I wonder whether anyone has ever said to you ‘you are not going to like what I am going to say but.....’ or indeed whether you have felt the need to say something similar to someone else? I think today’s readings, both the Old Testament reading and the gospel, might have started with ‘you are not going to like it but....’

In some ways it might be a little easier to accept what I am saying in relation to the Old Testament reading.  After all, we might feel ourselves justified if someone came up to us during the service, maybe at the juncture between the Liturgy of the Word and the Liturgy of the Sacrament, where we share the peace and said loudly for all to hear, ‘I hate, I despise your festivals, and I take no delight in your solemn assemblies.’ I suspect were this to occur we would feel both embarrassed and angry. We would very possibly also offer a quick prayer asking that this sort of incident wouldn’t happen again in the future. I suspect that it is highly unlikely that we would say to ourselves, and to those around us, ‘Aha I see that we have a true prophet in our midst!’

I sometimes think that the church has a problem with the Beatitudes, for such is the majesty of the language that we tend to sanitise them. But listen closely once more to some of what Jesus has to say:

‘Blessed are those who are persecuted for righteousness’ sake, for theirs is the kingdom of heaven. Blessed are you when people revile you and persecute you and utter all kinds of evil falsely against you on my account. Rejoice and be glad for your reward is great in heaven, for in the same way they persecuted the prophets who were before you.’

What I take from this is that our vocation as Christians is not to seek reward in the here and now, nor to curry favour from the great and the good, but to dare to speak truth to power, just as the prophets did and just as Jesus did. We are, after all, in the words of the Book of Common Prayer, to be the ‘Church Militant;’ we do pray each and every day for the breaking in of the Kingdom of God ‘here on earth as in heaven.’

As baptised and communicant members of the Church, fed each week through both word and sacrament, and sent at the end of every Eucharist to ‘go in peace to love and serve the Lord,’ we have a basic obligation to seek to bring peace and justice into the here and now and where there is an absence of peace and justice to speak truth to power: our faith without both works and words is, to paraphrase James,‘quite dead.’  We should also take to heart the words of Amos, for in the absence of a commitment to seek justice, peace and reconciliation, our worship will be unrequited.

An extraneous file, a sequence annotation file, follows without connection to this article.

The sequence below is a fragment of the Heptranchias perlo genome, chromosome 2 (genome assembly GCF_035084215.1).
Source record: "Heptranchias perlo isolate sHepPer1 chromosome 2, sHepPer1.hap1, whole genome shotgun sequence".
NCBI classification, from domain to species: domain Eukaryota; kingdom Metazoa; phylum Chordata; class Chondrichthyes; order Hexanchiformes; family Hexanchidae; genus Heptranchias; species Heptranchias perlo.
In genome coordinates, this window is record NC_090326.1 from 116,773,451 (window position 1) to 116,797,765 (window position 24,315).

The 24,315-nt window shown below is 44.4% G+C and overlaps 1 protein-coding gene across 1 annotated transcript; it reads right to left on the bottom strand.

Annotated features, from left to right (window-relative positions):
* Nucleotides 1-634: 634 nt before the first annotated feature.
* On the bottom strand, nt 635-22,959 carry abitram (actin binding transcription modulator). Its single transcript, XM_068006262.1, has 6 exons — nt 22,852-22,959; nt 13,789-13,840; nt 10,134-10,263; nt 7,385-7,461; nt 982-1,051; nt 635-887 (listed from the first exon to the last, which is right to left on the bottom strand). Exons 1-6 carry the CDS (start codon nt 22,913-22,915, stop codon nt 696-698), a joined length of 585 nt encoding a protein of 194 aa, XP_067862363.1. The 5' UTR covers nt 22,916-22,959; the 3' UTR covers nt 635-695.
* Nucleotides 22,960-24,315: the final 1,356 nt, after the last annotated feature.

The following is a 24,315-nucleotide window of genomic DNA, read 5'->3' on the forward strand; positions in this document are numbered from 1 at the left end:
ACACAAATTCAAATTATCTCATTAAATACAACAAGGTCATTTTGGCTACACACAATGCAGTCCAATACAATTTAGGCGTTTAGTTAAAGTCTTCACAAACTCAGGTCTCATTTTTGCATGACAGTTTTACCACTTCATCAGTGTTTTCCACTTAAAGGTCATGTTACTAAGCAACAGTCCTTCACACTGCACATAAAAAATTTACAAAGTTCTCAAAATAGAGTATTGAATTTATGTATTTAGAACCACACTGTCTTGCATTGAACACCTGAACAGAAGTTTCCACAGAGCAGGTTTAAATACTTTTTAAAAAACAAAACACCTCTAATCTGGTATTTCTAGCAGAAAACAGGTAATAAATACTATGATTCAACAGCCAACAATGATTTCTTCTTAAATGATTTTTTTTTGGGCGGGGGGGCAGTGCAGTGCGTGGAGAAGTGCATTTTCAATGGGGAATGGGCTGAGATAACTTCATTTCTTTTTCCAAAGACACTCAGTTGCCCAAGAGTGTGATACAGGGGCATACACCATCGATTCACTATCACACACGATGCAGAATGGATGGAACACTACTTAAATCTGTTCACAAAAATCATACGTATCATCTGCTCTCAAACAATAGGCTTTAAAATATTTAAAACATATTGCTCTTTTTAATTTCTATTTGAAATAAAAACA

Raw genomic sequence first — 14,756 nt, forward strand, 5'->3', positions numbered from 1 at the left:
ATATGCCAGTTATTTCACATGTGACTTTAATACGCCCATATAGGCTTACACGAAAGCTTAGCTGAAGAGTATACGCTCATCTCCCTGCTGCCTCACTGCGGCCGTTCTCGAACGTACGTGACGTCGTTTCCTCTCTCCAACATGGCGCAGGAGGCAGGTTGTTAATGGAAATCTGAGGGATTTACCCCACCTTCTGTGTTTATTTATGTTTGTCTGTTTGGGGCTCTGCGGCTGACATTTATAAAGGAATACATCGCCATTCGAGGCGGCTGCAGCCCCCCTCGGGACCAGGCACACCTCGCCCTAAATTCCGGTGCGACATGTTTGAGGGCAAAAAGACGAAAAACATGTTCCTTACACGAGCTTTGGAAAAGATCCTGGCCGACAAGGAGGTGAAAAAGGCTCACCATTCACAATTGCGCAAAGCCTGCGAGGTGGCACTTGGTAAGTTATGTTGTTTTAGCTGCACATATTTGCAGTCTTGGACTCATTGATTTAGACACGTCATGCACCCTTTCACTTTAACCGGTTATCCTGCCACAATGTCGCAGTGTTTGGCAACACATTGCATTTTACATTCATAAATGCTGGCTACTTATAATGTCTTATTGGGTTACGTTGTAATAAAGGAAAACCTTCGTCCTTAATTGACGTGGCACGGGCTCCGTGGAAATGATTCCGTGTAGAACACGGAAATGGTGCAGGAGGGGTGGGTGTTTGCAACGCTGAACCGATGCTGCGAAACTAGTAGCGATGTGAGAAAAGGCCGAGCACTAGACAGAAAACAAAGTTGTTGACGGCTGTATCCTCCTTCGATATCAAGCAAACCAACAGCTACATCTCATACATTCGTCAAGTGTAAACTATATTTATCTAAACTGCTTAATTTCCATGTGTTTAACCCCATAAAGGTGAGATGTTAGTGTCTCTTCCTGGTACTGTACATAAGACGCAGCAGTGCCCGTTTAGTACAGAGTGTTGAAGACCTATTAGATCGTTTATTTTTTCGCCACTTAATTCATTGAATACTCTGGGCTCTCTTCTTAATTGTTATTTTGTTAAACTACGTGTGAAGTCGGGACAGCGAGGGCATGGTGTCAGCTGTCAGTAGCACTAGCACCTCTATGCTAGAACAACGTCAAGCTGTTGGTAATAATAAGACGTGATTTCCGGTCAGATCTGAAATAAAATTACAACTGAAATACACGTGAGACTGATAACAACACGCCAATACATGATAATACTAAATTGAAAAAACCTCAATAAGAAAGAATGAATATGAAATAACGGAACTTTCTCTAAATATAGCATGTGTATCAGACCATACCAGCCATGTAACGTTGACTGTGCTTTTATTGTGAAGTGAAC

A true missionary church is a church which cares deeply about justice. A true missionary church is one that offers the hand of friendship and love to those in need whilst also looking upstream to identify the causes of injustice. Desmond Tutu makes this point, beautifully, on the quote on your pew sheet. Desmond Tutu is, of course, a modern day icon for Anglicanism’s, fourth Mark of Mission.

Here in Winslow we are blessed by having a patron, St. Laurence, who exemplifies the ability to offer the hand of friendship and love to those in need, whilst speaking truth to power and they ‘reviled’ him for it; in fact they put him to a brutal death for it, but his story is still told, his impact is still experienced. Laurence, the Deacon, dared to say to the Roman Imperial Powers that the poor are the treasures of the church. Who in this day and age to do we need to so treasure? Where and how we do we need to argue for justice and righteousness? If we are serious about mission and evangelism these are some of the questions we must ask of ourselves.

A small group of people have pledged to think through some of these issues so that we can become a ‘Church militant,’ a church which honours our patronage, pays heed to the prophecy of Amos and lives out the Beatitudes, a church which plays its own small part in ‘seeking to transform the unjust structures of society, challenging violence of every kind and seeking to pursue peace and reconciliation?’  If you would like to contribute to our thinking in this area please do speak to George Hooper.

In the meantime let us pray:

Loving Lord, show us how to challenge injustice and seek righteousness, for your name’s sake, Amen.

I love Harvest Thanksgiving Services. As I was a gardener before being ordained I need little excuse to be given the opportunity to praise God for the wonders of his creation. There are so many things that we have to be thankful to God for, and this is right at the top of the list.

In praising God for his wondrous creation we think of the usual things, the soil and the sunlight, (and although we do like to complain about it) the weather that brings the life-giving rains. It doesn’t matter where you look, from the planetary forces that drive the whole thing to the micro-organisms that although we don’t realise, we are completely reliant on. We should be humbled by all of this, the intricate beauty that is all around. It never ceases to amaze.    

And today we are praising God for the results of his creation. The goodness of food, food that many of us shared on Friday night. The variety of it, how it brings us all together, how we bond over a meal.

Today’s Gospel reading, although not about food as such, can be seen as a comment on how we don’t always act in ways that protect God’s creation, the creation that nurtures and supports us. How we build houses on dodgy foundations, not thinking of the long term effects of our actions, too busy with short term gains.